September 12, 2009
Stabel, Peter and Jelle Haemers (2006) “From Bruges to Antwerp. International commercial firms and government’s credit in the late 15th and early 16th century”, in Banca, Crédito y Captial. La Monarquía Hispánica y los antiguos Países Bajos (1505-1700), eds. Carmen Sanz Ayán and Bernardo J. García García, Madrid: Fundación Carlos de Amberes, p.20-38.
The Financial Revolution – i. e. the gradual increase of government spending made possible by an increasing reliance on loans obtained from the capital markets – has essentially been studied from the side of the public demand. The ability of the markets to match this demand being regarded almost as a given. Meanwhile the impact the governments’ enormous financial needs may have had on private finance have hardly been addressed (p.22). Read the rest of this entry »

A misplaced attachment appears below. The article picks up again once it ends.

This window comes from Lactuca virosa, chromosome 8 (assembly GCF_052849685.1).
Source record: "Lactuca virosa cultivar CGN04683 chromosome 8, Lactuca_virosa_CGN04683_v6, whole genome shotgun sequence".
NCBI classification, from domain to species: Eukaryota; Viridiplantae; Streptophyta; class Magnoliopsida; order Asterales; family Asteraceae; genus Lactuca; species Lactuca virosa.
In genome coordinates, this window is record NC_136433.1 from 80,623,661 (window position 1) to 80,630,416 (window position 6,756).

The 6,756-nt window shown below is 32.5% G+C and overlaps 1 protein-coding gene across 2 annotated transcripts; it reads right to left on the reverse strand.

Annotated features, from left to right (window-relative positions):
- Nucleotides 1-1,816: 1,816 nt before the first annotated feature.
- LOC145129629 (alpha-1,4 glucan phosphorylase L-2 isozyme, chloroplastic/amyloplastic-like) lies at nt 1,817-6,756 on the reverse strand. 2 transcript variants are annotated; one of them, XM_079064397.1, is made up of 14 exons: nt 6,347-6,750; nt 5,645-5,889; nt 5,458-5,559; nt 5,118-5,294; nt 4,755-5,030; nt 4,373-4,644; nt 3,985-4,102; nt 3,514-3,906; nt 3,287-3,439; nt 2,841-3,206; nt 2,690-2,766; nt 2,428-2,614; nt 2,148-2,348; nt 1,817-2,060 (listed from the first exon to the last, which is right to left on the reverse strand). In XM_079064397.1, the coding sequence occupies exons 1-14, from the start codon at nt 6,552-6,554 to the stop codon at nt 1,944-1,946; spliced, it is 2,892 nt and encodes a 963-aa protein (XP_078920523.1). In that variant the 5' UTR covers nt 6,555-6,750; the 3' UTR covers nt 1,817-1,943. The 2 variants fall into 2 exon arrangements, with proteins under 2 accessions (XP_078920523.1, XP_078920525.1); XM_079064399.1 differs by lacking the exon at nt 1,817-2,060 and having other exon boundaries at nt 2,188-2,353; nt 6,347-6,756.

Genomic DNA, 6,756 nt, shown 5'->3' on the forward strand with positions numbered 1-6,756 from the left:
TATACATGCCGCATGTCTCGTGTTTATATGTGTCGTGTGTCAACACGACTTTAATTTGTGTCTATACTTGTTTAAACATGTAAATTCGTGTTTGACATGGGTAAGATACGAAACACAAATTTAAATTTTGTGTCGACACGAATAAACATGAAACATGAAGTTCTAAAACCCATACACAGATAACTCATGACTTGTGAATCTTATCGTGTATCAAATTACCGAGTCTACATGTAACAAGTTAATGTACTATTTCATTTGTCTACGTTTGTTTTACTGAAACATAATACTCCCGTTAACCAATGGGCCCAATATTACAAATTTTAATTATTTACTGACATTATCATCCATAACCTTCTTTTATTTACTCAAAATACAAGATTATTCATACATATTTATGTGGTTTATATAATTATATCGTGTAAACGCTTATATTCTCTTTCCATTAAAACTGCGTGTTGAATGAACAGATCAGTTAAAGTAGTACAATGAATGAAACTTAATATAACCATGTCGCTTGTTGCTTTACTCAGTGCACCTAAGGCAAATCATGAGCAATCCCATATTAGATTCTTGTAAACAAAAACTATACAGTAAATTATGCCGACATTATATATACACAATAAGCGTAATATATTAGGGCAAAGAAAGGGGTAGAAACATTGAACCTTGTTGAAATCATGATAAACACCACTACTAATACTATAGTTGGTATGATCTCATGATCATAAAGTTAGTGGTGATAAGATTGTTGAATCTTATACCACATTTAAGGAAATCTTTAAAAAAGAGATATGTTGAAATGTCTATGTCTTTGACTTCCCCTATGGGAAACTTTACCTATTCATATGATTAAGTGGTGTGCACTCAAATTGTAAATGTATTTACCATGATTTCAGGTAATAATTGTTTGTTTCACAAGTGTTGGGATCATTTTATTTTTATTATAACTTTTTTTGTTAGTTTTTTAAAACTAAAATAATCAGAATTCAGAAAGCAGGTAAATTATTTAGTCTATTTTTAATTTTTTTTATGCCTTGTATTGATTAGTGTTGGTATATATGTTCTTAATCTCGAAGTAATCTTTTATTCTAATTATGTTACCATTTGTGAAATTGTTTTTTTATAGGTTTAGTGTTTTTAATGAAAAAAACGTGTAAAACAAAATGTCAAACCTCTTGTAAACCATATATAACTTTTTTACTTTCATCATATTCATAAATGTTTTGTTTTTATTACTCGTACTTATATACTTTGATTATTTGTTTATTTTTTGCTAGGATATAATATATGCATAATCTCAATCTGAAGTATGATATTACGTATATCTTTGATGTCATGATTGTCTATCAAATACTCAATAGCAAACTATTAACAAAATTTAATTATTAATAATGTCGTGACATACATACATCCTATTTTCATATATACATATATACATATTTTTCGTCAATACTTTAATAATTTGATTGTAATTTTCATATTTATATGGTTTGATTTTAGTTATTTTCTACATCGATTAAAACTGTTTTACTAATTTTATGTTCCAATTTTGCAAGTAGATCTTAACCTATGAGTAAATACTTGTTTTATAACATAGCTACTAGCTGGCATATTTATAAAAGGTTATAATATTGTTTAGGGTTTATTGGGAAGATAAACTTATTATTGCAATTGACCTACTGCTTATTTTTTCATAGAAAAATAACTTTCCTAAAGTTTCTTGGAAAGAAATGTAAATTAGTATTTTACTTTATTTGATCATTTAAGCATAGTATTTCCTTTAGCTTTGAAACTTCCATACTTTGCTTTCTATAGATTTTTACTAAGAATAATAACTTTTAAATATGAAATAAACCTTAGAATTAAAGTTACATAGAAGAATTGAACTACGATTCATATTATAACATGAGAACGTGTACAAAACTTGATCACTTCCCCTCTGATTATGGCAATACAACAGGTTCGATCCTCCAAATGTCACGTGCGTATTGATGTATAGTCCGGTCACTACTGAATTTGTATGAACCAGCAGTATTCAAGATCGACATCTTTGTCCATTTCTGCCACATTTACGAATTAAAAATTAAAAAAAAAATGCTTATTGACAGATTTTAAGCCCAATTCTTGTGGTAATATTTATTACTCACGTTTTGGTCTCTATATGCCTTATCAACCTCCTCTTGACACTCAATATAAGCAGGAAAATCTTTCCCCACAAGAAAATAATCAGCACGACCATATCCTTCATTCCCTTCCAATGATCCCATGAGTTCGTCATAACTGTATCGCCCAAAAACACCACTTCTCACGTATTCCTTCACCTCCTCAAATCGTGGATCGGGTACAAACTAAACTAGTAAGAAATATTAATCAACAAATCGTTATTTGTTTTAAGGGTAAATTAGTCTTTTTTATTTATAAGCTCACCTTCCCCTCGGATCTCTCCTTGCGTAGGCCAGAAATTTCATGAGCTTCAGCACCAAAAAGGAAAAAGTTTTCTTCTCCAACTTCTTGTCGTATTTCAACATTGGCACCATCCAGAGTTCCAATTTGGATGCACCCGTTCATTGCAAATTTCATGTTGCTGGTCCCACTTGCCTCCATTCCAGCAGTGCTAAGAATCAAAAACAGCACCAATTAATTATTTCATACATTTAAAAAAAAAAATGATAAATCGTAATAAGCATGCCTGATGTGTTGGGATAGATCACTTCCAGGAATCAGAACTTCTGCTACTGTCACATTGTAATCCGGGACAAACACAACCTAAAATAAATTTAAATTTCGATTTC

March 12, 2009
Bolton, Jim L. and Guidi Bruscoli, Francesco (2008) “When did Antwerp replace Bruges as the commercial and financial centre of north-western Europe? The evidence of the Borromei ledger for 1438”, The Economic History Review, 61/2, 360-379.
This article is part of the on-going research project, the Borromei family and its banks in the fourteenth and fifteenth centuries
The classic account of the rise of Antwerp
In the 1940-60s, the Belgian scholar J. A. van Houtte produced what was to become the classical account of the rise of Antwerp. In his view, Bruges was not only the entrepôt where goods from the Mediterranean and the Baltic were exchanged, but also the door to and from the dynamic Flemish market, which at the time was boosted by a large urban population, a wealthy bourgeoisie and the magnificent court of the dukes of Burgundy. Read the rest of this entry »